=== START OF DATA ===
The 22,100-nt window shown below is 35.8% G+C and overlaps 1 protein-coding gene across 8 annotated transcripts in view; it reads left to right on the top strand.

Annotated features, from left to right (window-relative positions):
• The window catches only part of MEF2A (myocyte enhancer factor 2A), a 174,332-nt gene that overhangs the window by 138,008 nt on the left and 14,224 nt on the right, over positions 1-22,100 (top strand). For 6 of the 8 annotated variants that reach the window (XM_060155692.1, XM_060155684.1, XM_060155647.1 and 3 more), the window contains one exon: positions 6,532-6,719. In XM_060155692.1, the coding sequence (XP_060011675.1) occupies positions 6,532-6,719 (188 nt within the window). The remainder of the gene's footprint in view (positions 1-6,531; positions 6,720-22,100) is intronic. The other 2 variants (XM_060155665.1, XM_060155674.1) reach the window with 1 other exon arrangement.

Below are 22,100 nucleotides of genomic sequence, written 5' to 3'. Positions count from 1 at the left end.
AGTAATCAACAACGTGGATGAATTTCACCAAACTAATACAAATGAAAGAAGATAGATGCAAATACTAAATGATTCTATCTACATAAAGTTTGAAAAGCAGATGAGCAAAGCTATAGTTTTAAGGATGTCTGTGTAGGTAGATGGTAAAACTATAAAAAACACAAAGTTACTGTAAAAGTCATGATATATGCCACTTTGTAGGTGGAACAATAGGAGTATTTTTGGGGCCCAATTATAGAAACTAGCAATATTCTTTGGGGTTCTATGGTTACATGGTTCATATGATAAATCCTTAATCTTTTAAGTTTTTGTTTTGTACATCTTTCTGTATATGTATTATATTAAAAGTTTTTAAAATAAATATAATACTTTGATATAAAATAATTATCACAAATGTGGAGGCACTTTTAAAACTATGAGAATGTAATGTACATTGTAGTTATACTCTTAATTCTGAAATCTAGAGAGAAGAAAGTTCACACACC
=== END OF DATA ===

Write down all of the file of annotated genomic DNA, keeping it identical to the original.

The 22,100-nt window shown below is 35.8% G+C and overlaps 1 protein-coding gene across 8 annotated transcripts in view; it reads left to right on the top strand.

Annotated features, from left to right (window-relative positions):
• The window catches only part of MEF2A (myocyte enhancer factor 2A), a 174,332-nt gene that overhangs the window by 138,008 nt on the left and 14,224 nt on the right, over positions 1-22,100 (top strand). For 6 of the 8 annotated variants that reach the window (XM_060155692.1, XM_060155684.1, XM_060155647.1 and 3 more), the window contains one exon: positions 6,532-6,719. In XM_060155692.1, the coding sequence (XP_060011675.1) occupies positions 6,532-6,719 (188 nt within the window). The remainder of the gene's footprint in view (positions 1-6,531; positions 6,720-22,100) is intronic. The other 2 variants (XM_060155665.1, XM_060155674.1) reach the window with 1 other exon arrangement.

Below are 22,100 nucleotides of genomic sequence, written 5' to 3'. Positions count from 1 at the left end.
AGTAATCAACAACGTGGATGAATTTCACCAAACTAATACAAATGAAAGAAGATAGATGCAAATACTAAATGATTCTATCTACATAAAGTTTGAAAAGCAGATGAGCAAAGCTATAGTTTTAAGGATGTCTGTGTAGGTAGATGGTAAAACTATAAAAAACACAAAGTTACTGTAAAAGTCATGATATATGCCACTTTGTAGGTGGAACAATAGGAGTATTTTTGGGGCCCAATTATAGAAACTAGCAATATTCTTTGGGGTTCTATGGTTACATGGTTCATATGATAAATCCTTAATCTTTTAAGTTTTTGTTTTGTACATCTTTCTGTATATGTATTATATTAAAAGTTTTTAAAATAAATATAATACTTTGATATAAAATAATTATCACAAATGTGGAGGCACTTTTAAAACTATGAGAATGTAATGTACATTGTAGTTATACTCTTAATTCTGAAATCTAGAGAGAAGAAAGTTCACACACC